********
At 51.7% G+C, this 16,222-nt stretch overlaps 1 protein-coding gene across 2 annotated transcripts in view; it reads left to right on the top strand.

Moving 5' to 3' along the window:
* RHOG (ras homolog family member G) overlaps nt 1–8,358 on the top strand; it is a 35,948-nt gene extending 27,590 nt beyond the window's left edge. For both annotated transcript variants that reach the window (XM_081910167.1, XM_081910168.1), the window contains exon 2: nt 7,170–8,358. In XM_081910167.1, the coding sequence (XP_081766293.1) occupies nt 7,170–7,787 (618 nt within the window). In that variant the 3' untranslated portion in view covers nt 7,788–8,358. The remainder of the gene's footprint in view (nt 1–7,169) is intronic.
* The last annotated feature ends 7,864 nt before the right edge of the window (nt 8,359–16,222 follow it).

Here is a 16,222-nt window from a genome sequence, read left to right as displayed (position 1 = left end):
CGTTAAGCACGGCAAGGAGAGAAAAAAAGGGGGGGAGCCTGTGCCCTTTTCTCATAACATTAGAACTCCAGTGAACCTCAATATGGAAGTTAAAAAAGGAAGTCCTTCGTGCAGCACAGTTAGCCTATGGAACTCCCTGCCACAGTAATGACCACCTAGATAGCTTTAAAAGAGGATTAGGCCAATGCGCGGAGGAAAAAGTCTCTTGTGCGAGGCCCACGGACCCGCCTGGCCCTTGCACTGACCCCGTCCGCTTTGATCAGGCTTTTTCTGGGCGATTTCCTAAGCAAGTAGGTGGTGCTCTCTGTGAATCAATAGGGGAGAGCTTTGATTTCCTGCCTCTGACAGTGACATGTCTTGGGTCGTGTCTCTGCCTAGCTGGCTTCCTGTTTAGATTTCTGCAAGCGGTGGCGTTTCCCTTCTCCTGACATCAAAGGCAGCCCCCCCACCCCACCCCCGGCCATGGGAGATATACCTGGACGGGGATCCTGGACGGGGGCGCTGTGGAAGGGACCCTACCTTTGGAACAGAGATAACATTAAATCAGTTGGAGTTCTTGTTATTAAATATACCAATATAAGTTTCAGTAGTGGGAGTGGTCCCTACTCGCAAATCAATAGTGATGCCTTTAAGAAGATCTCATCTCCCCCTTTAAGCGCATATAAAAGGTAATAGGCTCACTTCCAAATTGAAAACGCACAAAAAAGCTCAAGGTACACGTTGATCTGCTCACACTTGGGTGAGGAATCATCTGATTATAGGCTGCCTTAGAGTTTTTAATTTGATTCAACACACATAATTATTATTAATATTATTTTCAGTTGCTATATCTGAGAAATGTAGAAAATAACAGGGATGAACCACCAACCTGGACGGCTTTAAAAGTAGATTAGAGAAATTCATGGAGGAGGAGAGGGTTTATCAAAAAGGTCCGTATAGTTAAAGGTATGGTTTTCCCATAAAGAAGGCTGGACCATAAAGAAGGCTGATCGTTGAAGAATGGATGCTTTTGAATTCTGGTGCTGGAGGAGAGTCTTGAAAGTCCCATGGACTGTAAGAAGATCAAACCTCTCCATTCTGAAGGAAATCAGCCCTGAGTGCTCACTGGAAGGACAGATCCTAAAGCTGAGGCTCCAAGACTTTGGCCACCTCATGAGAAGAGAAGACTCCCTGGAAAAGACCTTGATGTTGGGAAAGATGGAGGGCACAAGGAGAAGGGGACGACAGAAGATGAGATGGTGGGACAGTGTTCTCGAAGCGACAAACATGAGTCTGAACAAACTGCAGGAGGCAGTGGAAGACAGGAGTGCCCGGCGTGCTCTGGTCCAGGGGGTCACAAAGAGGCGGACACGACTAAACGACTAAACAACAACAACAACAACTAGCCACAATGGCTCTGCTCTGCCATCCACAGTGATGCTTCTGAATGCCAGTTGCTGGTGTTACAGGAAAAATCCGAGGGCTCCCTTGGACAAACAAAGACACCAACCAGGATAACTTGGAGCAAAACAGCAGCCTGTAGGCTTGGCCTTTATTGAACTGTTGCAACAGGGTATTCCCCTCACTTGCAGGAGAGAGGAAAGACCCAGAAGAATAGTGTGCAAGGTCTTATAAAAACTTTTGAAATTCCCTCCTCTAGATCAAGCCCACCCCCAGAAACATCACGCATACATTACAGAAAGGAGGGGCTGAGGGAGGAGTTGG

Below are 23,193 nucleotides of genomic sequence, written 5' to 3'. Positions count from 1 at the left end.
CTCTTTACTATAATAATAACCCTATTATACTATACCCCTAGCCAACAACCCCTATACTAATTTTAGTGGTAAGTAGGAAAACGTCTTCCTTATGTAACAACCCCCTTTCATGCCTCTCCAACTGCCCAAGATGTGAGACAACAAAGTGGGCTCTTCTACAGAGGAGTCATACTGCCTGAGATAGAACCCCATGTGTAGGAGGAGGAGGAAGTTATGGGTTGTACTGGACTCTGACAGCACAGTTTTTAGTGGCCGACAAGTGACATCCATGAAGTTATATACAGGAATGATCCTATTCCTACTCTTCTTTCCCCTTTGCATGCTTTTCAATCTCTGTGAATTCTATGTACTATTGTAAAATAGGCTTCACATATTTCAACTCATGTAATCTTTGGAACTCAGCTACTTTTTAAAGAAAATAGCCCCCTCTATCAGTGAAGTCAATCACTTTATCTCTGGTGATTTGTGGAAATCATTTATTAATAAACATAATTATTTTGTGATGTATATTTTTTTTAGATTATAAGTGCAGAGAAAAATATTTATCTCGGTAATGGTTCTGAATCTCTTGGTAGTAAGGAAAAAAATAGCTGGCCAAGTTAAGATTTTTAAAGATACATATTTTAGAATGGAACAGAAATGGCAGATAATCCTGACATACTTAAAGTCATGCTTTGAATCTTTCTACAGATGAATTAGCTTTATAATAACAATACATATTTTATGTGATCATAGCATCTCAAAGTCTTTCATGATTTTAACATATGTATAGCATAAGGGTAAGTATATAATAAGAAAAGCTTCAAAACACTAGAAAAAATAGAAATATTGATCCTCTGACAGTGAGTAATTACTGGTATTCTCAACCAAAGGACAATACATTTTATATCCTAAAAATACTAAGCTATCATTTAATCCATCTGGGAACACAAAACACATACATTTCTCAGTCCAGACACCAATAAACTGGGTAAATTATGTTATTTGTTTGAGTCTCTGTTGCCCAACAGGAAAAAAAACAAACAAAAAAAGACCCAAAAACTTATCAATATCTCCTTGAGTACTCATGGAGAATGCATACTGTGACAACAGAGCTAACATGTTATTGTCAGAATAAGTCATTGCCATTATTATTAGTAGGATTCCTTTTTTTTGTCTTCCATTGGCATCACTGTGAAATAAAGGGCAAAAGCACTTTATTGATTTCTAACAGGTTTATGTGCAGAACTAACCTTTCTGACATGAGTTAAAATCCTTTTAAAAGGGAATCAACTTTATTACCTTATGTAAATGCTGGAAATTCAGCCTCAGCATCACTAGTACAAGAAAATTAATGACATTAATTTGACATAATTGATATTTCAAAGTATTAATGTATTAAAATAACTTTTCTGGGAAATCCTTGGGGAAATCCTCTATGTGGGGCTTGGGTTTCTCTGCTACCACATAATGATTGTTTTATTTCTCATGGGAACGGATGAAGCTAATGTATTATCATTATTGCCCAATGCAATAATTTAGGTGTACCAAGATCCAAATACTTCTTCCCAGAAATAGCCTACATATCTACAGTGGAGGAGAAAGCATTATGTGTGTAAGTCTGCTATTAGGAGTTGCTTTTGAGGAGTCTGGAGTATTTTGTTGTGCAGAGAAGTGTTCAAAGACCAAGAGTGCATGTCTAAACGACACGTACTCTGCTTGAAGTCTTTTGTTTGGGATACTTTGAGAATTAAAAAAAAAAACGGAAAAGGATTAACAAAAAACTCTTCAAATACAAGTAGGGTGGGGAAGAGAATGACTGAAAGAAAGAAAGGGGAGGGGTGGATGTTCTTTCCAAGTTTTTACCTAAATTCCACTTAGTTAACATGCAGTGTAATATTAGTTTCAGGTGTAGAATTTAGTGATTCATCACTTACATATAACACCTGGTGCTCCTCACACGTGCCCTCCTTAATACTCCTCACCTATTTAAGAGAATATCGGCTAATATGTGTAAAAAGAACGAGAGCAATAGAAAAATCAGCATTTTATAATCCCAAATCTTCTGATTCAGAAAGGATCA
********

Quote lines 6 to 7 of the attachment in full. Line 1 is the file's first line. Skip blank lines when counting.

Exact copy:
CGTTAAGCACGGCAAGGAGAGAAAAAAAGGGGGGGAGCCTGTGCCCTTTTCTCATAACATTAGAACTCCAGTGAACCTCAATATGGAAGTTAAAAAAGGAAGTCCTTCGTGCAGCACAGTTAGCCTATGGAACTCCCTGCCACAGTAATGACCACCTAGATAGCTTTAAAAGAGGATTAGGCCAATGCGCGGAGGAAAAAGTCTCTTGTGCGAGGCCCACGGACCCGCCTGGCCCTTGCACTGACCCCGTCCGCTTTGATCAGGCTTTTTCTGGGCGATTTCCTAAGCAAGTAGGTGGTGCTCTCTGTGAATCAATAGGGGAGAGCTTTGATTTCCTGCCTCTGACAGTGACATGTCTTGGGTCGTGTCTCTGCCTAGCTGGCTTCCTGTTTAGATTTCTGCAAGCGGTGGCGTTTCCCTTCTCCTGACATCAAAGGCAGCCCCCCCACCCCACCCCCGGCCATGGGAGATATACCTGGACGGGGATCCTGGACGGGGGCGCTGTGGAAGGGACCCTACCTTTGGAACAGAGATAACATTAAATCAGTTGGAGTTCTTGTTATTAAATATACCAATATAAGTTTCAGTAGTGGGAGTGGTCCCTACTCGCAAATCAATAGTGATGCCTTTAAGAAGATCTCATCTCCCCCTTTAAGCGCATATAAAAGGTAATAGGCTCACTTCCAAATTGAAAACGCACAAAAAAGCTCAAGGTACACGTTGATCTGCTCACACTTGGGTGAGGAATCATCTGATTATAGGCTGCCTTAGAGTTTTTAATTTGATTCAACACACATAATTATTATTAATATTATTTTCAGTTGCTATATCTGAGAAATGTAGAAAATAACAGGGATGAACCACCAACCTGGACGGCTTTAAAAGTAGATTAGAGAAATTCATGGAGGAGGAGAGGGTTTATCAAAAAGGTCCGTATAGTTAAAGGTATGGTTTTCCCATAAAGAAGGCTGGACCATAAAGAAGGCTGATCGTTGAAGAATGGATGCTTTTGAATTCTGGTGCTGGAGGAGAGTCTTGAAAGTCCCATGGACTGTAAGAAGATCAAACCTCTCCATTCTGAAGGAAATCAGCCCTGAGTGCTCACTGGAAGGACAGATCCTAAAGCTGAGGCTCCAAGACTTTGGCCACCTCATGAGAAGAGAAGACTCCCTGGAAAAGACCTTGATGTTGGGAAAGATGGAGGGCACAAGGAGAAGGGGACGACAGAAGATGAGATGGTGGGACAGTGTTCTCGAAGCGACAAACATGAGTCTGAACAAACTGCAGGAGGCAGTGGAAGACAGGAGTGCCCGGCGTGCTCTGGTCCAGGGGGTCACAAAGAGGCGGACACGACTAAACGACTAAACAACAACAACAACAACTAGCCACAATGGCTCTGCTCTGCCATCCACAGTGATGCTTCTGAATGCCAGTTGCTGGTGTTACAGGAAAAATCCGAGGGCTCCCTTGGACAAACAAAGACACCAACCAGGATAACTTGGAGCAAAACAGCAGCCTGTAGGCTTGGCCTTTATTGAACTGTTGCAACAGGGTATTCCCCTCACTTGCAGGAGAGAGGAAAGACCCAGAAGAATAGTGTGCAAGGTCTTATAAAAACTTTTGAAATTCCCTCCTCTAGATCAAGCCCACCCCCAGAAACATCACGCATACATTACAGAAAGGAGGGGCTGAGGGAGGAGTTGG

Below are 23,193 nucleotides of genomic sequence, written 5' to 3'. Positions count from 1 at the left end.